Physical Fitness Your Most Important Prep
What is the state of your medical readiness?
Your physical activity will increase during a crisis and if you are not conditioned you will find that survival is much more of a struggle than you may have expected.
You may be required to carry a heavy pack when evacuating a disaster area. You may have to carry children or help injured adults make their way through rubble and damaged structures. You will be carrying packs with supplies, tools and materials to sustain life until it is safe to return home. You will not be able to do any of this unless you are in relatively good physical condition. Your life and the life of others may depend on your physical readiness.
You may not be able to use motor vehicles because of damaged roads and lack of fuel. When is the last time you walked to the store and carried back bags of groceries, could you do it if you had too?
From right after the civil war through the early 1900’s important events altered the fitness levels of people living in the United States. Before this period exercise or the lack of it was never a problem. There was work to be done every minute of the day, work that required physical activity.
Most of the work centered around daily living such as plowing fields for planting, harvesting crops, hunting trips, foraging for plants, nuts and berries, raising livestock, processing foods for preservation, chopping wood for the fires and keeping shelters in good repair.
People needed strong arms, backs, hearts and legs. It was common for people to walk miles to gatherings, festivals and other community events once or twice a week. Hunting trips required days of walking sometimes and then carrying the game back home.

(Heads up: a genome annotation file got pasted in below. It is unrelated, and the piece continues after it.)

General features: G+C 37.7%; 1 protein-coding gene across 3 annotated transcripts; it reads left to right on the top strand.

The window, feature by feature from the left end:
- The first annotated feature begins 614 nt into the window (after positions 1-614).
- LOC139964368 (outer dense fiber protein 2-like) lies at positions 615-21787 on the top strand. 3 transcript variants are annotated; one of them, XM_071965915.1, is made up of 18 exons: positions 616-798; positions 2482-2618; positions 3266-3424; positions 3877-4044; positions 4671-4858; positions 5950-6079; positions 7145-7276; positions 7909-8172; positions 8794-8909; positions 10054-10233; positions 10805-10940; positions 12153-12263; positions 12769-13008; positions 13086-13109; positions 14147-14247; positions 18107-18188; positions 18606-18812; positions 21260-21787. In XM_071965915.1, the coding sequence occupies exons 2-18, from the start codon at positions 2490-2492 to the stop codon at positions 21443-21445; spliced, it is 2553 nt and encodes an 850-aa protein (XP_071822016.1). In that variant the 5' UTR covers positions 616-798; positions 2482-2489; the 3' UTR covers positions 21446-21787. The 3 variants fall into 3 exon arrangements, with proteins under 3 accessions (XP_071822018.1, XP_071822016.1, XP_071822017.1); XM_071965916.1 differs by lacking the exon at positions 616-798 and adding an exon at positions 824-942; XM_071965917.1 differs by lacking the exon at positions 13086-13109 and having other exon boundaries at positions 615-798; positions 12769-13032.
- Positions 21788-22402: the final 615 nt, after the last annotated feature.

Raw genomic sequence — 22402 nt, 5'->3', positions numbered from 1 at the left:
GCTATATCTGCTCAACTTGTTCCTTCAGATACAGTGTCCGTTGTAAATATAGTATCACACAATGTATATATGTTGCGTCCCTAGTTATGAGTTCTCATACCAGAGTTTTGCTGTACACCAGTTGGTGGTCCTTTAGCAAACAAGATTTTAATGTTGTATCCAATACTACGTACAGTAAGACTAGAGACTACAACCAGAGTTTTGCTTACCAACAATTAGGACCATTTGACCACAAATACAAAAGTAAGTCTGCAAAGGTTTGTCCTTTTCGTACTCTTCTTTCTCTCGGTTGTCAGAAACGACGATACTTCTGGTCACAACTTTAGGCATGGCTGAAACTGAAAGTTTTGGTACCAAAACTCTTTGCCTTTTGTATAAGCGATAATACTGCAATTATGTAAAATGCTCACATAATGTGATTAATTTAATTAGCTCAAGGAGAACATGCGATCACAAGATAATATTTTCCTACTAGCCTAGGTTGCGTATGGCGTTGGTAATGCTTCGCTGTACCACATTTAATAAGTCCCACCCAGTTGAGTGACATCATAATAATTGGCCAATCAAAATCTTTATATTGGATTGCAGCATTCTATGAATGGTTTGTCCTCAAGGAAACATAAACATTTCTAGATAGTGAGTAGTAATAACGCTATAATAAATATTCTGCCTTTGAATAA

Then came the industrial revolution and cities became more attractive.
Mechanical technology reduced the workload. Machines now could do the work of tens of people. The cotton gin was revolutionary but mass production requires less activity from workers.
More people began migrating to the cities, so hunting trips became just hobbies for some because butchers, bakers and candlestick makers occupied every street corner, and were nothing more than a few minutes away by horse or buggy.
The turn of the century and by the turn of switches that now powered machinery people began dying from influenza, polio, rubella, and other diseases. Heart attacks and high blood pressure killed many more people and diabetes became more prevalent. Chronic conditions caused by poor physical health were on the rise due to less physical activity without a reduction in calorie intake. Matter of fact food was processed on a greater scale during this period and calorie intake increased. Technology took its toll on the health of the American citizen.
Who is ready for a field trip carrying a 50-pound pack on their back? Most if asked would probably say they could do it, but what in your current lifestyle would lead you to believe that. Of course, age and other factors have something to do with it, as well as, the person themselves, but not being conditioned for the task has the most to do with it. Unless you have been conditioned, it would be a difficult task.
Physical fitness must be a part of your prepping plans. What good is a bug-out-bag with all that survival gear if you cannot get past the city limits or even past the end of the street carrying it?
Many Preppers plan to hunt when the SHTF but have they considered the miles they will have to travel on foot with gear on their back to find game and then get it back home. There will not be any four wheelers or pickup trucks waiting in the clearing to haul the game back for you. The game will have to be packed out on your back or people back home will go hungry. You have to be physically fit to survive in the days after a catastrophe. Tools and machinery that made many tasks simpler will not be available.
You will have to cut and chop wood with an axe or wood saw, fuel for chainsaws, and log splitters may be only a luxury left to your dreams.